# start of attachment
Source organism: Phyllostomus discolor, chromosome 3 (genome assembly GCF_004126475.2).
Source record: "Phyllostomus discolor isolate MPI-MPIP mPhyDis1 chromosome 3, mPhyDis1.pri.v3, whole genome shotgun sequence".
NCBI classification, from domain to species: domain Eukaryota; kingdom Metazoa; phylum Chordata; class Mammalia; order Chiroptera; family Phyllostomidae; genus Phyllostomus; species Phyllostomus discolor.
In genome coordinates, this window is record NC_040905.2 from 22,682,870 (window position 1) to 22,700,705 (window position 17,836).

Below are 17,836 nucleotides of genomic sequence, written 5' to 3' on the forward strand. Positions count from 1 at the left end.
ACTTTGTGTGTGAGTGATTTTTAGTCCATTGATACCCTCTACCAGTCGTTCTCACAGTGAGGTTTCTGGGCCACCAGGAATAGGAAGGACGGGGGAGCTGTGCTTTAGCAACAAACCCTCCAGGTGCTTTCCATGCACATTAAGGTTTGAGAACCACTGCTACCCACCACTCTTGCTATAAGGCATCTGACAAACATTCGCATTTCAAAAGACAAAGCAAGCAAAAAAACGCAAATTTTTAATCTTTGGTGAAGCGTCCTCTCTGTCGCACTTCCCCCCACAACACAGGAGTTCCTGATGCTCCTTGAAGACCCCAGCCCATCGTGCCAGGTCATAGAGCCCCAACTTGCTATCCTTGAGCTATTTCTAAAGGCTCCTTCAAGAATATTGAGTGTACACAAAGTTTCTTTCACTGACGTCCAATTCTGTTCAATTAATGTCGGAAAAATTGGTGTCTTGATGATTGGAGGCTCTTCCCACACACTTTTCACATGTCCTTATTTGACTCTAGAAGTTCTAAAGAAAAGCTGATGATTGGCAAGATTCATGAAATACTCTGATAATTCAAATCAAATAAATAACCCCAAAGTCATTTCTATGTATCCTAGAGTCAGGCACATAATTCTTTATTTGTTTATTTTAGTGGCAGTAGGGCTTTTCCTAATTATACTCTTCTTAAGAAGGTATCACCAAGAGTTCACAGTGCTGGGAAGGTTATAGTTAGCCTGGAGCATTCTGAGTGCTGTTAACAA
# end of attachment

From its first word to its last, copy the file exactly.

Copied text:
Source organism: Phyllostomus discolor, chromosome 3 (genome assembly GCF_004126475.2).
Source record: "Phyllostomus discolor isolate MPI-MPIP mPhyDis1 chromosome 3, mPhyDis1.pri.v3, whole genome shotgun sequence".
NCBI classification, from domain to species: domain Eukaryota; kingdom Metazoa; phylum Chordata; class Mammalia; order Chiroptera; family Phyllostomidae; genus Phyllostomus; species Phyllostomus discolor.
In genome coordinates, this window is record NC_040905.2 from 22,682,870 (window position 1) to 22,700,705 (window position 17,836).

Below are 17,836 nucleotides of genomic sequence, written 5' to 3' on the forward strand. Positions count from 1 at the left end.
ACTTTGTGTGTGAGTGATTTTTAGTCCATTGATACCCTCTACCAGTCGTTCTCACAGTGAGGTTTCTGGGCCACCAGGAATAGGAAGGACGGGGGAGCTGTGCTTTAGCAACAAACCCTCCAGGTGCTTTCCATGCACATTAAGGTTTGAGAACCACTGCTACCCACCACTCTTGCTATAAGGCATCTGACAAACATTCGCATTTCAAAAGACAAAGCAAGCAAAAAAACGCAAATTTTTAATCTTTGGTGAAGCGTCCTCTCTGTCGCACTTCCCCCCACAACACAGGAGTTCCTGATGCTCCTTGAAGACCCCAGCCCATCGTGCCAGGTCATAGAGCCCCAACTTGCTATCCTTGAGCTATTTCTAAAGGCTCCTTCAAGAATATTGAGTGTACACAAAGTTTCTTTCACTGACGTCCAATTCTGTTCAATTAATGTCGGAAAAATTGGTGTCTTGATGATTGGAGGCTCTTCCCACACACTTTTCACATGTCCTTATTTGACTCTAGAAGTTCTAAAGAAAAGCTGATGATTGGCAAGATTCATGAAATACTCTGATAATTCAAATCAAATAAATAACCCCAAAGTCATTTCTATGTATCCTAGAGTCAGGCACATAATTCTTTATTTGTTTATTTTAGTGGCAGTAGGGCTTTTCCTAATTATACTCTTCTTAAGAAGGTATCACCAAGAGTTCACAGTGCTGGGAAGGTTATAGTTAGCCTGGAGCATTCTGAGTGCTGTTAACAA